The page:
In a crazy, busy world the ‘noise’ at times can seem overwhelming.
The barrage of responsibilities appear endless, the news non-stop and that voice inside your head just craves a willing ear.
It’s tempting to turn to distractions; a glass of wine at the end of the day, a scroll through Facebook, a mind-numbing evening in front of the TV. I do and it’s nice, but …..
As comforting as they are they’re momentary, band-aid solutions at best.
Another day awaits and the cycle of time propels us forward.
We ALL want to enjoy our life. We all want to find a sense of purpose and meaning, even if we don’t openly acknowledge it in words.
So how can we do this?
There’s got to be more than just noise and news and nonsense going on around us and in our heads.
How can we make sense of it all and find some focus? Some perspective? Some meaning and purpose?
Philosophy, my friends! The simple, ‘Backdoor’ basics kind.
It is the ultimate internal instruction manual and offers us a filter for our everyday experiences in life.
It gives us perspective, guidance, awareness and at the very least, reassurance that we’re all searching for the same thing – understanding.
I am no academic scholar of philosophy. I never studied it conventionally, and I am certainly not going to go all ‘old school’ on you here.
Philosophy has always been about helping us to understand who we are and how we should live, through the simple art of thinking and asking questions.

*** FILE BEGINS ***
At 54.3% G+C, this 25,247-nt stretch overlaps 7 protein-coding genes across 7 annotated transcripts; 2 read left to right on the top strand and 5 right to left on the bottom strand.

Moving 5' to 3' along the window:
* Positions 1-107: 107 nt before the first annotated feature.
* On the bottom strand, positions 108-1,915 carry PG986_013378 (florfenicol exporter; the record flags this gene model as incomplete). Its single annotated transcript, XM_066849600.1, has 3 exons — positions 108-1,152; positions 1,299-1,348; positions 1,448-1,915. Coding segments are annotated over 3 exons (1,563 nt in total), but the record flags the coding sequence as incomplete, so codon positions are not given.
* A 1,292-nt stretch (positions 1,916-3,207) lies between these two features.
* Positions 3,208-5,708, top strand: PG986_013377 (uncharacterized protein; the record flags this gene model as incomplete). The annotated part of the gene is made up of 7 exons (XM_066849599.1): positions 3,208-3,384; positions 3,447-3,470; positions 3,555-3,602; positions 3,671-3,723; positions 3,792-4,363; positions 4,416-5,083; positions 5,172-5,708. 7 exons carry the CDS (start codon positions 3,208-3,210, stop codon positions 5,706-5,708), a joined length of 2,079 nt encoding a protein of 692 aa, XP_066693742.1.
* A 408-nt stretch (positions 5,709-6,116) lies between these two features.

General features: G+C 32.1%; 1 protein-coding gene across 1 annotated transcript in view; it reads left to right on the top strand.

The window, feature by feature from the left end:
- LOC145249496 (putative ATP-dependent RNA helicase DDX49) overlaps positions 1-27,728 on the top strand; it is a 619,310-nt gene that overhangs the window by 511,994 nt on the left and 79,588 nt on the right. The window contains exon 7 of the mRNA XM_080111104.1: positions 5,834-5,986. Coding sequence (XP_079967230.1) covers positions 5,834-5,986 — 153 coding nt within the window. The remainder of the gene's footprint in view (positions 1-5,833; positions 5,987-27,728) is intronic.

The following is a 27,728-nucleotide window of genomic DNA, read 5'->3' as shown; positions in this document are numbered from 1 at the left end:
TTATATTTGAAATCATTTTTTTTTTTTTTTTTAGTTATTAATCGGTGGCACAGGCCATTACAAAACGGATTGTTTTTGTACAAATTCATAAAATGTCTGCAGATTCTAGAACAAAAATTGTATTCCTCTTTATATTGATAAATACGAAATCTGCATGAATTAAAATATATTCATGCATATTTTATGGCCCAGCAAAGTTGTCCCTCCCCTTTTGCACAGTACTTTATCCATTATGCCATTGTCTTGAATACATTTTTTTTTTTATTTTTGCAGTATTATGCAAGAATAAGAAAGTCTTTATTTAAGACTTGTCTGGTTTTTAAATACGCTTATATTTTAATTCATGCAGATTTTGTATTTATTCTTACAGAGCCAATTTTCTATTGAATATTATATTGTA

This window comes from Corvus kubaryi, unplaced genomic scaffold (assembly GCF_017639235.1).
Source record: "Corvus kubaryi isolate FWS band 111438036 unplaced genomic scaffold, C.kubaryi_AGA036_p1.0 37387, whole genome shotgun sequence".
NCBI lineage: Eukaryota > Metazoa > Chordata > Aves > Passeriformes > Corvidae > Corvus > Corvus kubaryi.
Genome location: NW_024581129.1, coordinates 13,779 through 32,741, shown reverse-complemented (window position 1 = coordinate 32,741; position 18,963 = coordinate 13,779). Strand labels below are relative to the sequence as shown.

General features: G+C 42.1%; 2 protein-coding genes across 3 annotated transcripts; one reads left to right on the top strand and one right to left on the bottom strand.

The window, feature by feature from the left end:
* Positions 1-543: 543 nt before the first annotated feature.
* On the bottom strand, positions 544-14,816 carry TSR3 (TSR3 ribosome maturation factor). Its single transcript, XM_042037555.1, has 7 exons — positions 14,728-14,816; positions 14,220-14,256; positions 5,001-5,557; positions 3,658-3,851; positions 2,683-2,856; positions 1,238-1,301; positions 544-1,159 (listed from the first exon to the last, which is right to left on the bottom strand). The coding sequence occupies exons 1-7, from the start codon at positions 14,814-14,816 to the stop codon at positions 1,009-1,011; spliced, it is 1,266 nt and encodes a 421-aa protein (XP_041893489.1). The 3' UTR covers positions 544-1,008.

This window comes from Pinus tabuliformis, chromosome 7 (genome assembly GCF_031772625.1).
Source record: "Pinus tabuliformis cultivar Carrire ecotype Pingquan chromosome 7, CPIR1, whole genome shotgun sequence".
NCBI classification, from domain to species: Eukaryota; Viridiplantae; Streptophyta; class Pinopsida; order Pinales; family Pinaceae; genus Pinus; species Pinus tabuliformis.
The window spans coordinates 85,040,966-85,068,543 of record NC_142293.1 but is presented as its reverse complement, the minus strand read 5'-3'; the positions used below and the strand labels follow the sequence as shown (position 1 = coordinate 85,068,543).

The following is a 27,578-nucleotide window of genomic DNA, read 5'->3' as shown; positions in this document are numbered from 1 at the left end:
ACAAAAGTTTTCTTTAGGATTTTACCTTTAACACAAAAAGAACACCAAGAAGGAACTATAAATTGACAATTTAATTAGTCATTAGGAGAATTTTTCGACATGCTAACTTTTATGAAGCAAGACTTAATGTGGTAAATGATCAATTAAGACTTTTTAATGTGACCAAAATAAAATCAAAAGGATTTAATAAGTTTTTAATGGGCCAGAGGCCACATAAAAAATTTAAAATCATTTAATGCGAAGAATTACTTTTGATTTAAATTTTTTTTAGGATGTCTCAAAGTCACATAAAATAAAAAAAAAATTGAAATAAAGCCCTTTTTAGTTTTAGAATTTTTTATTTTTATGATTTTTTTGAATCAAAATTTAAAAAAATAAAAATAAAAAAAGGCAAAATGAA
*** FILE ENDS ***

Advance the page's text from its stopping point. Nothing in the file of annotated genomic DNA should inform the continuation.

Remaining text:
Just like a personal trainer who helps whip you into shape physically, philosophy is a the ultimate form of fitness for our minds and souls.
“Seneca … conceived of philosophy as a discipline to assist human beings in overcoming conflicts between their wishes and reality” (Alain de Botton, ‘Consolations of Philosophy’)
What philosophy is and is not
First, let’s be clear…
It’s NOT all ancient history, Aristotle, long-haired professors and stuffy institutions. It can be if you’re into that sort of thing.
Ancient names such as Plato, Socrates and Seneca might start to ring a bell, but cause you to yawn at the same time.
There are plenty of reasons to read these guys and more, but if the aim of the game is to get to the core basics, then the ‘backdoor’ approach does the job just as well.
The ‘backdoor’ philosophy basics (as I like to call them) are nothing revolutionary but simply the easiest way I’ve found to apply philosophy to our everyday lives.
It’s a way of tapping into what can be a convoluted concept and making it work in a busy, time-poor modern world.
For me it’s about learning through experiences (with kids in tow), asking questions, reading stuff, writing stuff and thinking… about stuff, amidst the madness of family life. All in an attempt to simply ‘live well’.
The 4 Backdoor Philosophy Basics
1. Admit that there is a lot we don’t know
Traditionally, philosophy has been considered a ‘love of wisdom’, but I find this paradoxical. In choosing to be wise, we’re really acknowledging first, ALL that we DON’T know!